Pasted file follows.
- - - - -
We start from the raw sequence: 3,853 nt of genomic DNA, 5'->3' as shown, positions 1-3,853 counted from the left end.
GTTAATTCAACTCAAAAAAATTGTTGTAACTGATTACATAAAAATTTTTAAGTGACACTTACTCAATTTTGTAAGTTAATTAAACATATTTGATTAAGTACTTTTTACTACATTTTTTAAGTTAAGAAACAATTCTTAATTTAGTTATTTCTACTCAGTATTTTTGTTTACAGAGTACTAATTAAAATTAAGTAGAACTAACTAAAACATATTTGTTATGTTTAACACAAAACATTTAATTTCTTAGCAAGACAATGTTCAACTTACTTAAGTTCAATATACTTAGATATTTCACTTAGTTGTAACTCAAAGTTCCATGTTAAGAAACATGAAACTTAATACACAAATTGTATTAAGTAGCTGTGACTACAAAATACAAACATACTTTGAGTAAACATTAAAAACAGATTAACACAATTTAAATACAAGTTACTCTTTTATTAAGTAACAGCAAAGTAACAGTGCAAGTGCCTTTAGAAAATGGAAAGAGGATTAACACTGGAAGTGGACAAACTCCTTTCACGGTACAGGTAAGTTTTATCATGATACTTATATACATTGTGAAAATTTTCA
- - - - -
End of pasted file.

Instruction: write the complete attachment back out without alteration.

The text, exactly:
We start from the raw sequence: 3,853 nt of genomic DNA, 5'->3' as shown, positions 1-3,853 counted from the left end.
GTTAATTCAACTCAAAAAAATTGTTGTAACTGATTACATAAAAATTTTTAAGTGACACTTACTCAATTTTGTAAGTTAATTAAACATATTTGATTAAGTACTTTTTACTACATTTTTTAAGTTAAGAAACAATTCTTAATTTAGTTATTTCTACTCAGTATTTTTGTTTACAGAGTACTAATTAAAATTAAGTAGAACTAACTAAAACATATTTGTTATGTTTAACACAAAACATTTAATTTCTTAGCAAGACAATGTTCAACTTACTTAAGTTCAATATACTTAGATATTTCACTTAGTTGTAACTCAAAGTTCCATGTTAAGAAACATGAAACTTAATACACAAATTGTATTAAGTAGCTGTGACTACAAAATACAAACATACTTTGAGTAAACATTAAAAACAGATTAACACAATTTAAATACAAGTTACTCTTTTATTAAGTAACAGCAAAGTAACAGTGCAAGTGCCTTTAGAAAATGGAAAGAGGATTAACACTGGAAGTGGACAAACTCCTTTCACGGTACAGGTAAGTTTTATCATGATACTTATATACATTGTGAAAATTTTCA